Mother Of The Accused

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He didn't look real good," says Gretchen Woodard of her 13-year-old son, Mitchell Johnson. She had just seen him at the Craighead County Detention Center in Arkansas, where he and his partner, Andrew Golden, 11, are in solitary confinement, awaiting an April 29 court hearing into the Jonesboro massacre. For now, though, Gretchen is thinking about smaller matters. Her son is "thin, sallow and dehydrated, with very dry, cracked lips," she says. "I begged him to drink." But Mitch, she says, is not taken with the prison's beverage selection: tap water, milk and, on a good day, Kool-Aid. He is terrified and confused, she says, able to provide few clues to his mother to explain the horror that he and Drew Golden are accused of inflicting on the Arkansas community. Last week Jonesboro was still deep in mourning as almost 8,000 people gathered at Arkansas State University to remember the four girls and one teacher murdered on March 24.

A clear picture of Mitchell Johnson has been obscured by his disparate identities--choirboy, volatile romantic, school bully. To those images must now be added the ravages of family turmoil and rootlessness. But was Mitch the instigator of the shootings at Westside Middle School, as Drew's grandfather has cast him? Gretchen Woodard has another version. She told TIME her son says it was Drew who proposed an attack last month. Mitch had said no, Woodard says, but then on the bus ride home from school the afternoon before the fatal assault, Drew approached Mitch again. "Mitch told me he never meant to hurt anybody and he didn't take specific aim," says Woodard. "He just meant to scare 'em, I guess. But then something went terribly wrong." She learned of the shooting from two back-to-back phone calls. "Don't you know?" demanded the first caller. Then her son Monte, 11, rang: "Mom, you have to come get me. Mitchell shot some kids."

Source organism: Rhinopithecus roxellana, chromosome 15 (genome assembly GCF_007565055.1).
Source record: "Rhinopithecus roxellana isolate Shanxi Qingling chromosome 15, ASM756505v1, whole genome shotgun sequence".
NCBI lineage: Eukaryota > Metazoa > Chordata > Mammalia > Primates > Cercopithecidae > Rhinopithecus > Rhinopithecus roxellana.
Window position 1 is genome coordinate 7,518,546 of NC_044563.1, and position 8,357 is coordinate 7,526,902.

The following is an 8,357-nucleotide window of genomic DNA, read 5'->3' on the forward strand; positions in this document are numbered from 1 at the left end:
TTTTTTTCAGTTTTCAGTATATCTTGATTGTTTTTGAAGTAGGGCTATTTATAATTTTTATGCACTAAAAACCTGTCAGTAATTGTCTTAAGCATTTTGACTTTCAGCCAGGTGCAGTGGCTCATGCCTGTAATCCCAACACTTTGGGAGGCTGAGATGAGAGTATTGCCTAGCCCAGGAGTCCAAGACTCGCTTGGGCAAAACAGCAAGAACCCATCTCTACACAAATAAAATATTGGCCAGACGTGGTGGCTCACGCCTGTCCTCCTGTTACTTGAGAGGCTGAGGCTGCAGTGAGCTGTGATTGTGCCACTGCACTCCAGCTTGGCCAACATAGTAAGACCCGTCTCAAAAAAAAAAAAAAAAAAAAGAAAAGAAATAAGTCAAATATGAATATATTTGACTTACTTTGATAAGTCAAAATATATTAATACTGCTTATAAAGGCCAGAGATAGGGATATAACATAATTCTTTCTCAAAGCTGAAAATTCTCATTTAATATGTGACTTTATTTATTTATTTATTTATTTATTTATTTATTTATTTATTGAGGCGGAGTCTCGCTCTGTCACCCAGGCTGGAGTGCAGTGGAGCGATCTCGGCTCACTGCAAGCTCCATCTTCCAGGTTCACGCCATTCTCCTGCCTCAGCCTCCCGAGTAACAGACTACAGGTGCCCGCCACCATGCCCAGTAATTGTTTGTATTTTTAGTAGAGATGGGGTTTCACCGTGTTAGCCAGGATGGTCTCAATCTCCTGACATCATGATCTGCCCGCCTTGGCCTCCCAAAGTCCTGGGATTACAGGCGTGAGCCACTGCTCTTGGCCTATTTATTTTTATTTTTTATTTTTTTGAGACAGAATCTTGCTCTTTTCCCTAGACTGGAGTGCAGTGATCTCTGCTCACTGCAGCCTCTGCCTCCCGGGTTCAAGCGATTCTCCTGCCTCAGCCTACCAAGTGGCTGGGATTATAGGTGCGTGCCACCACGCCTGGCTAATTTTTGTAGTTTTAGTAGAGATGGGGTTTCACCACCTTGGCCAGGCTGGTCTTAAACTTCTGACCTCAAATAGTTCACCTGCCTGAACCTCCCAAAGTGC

Their mother tells her story from her weather-worn mobile home on a dirt road northwest of Jonesboro. Next door is Brand Custom Hauling--the company that employs Gretchen's third husband, Terry Woodard, as a heavy-equipment operator. In the house a bobtailed cat prowls the kitchen counter while Trigger, the pet guinea pig, snoozes in its cage. "The hardest thing for me is that this was the happiest any of us had ever been," says Woodard. On the morning of the shooting, Mitch had sat at her circular kitchen table, slumped in her spindle-back chair, chuckling with his stepfather over how an old woman grabbed his ear during a visit by his church group to a local nursing home. Mitch, who had been troubled since Gretchen's divorce from his father, Scott Johnson, in 1994, had seemed happier; he had brought home A's in music, choir and phys ed in January. He had even made three different middle-school teams, becoming a Westside Warrior in football, basketball and baseball.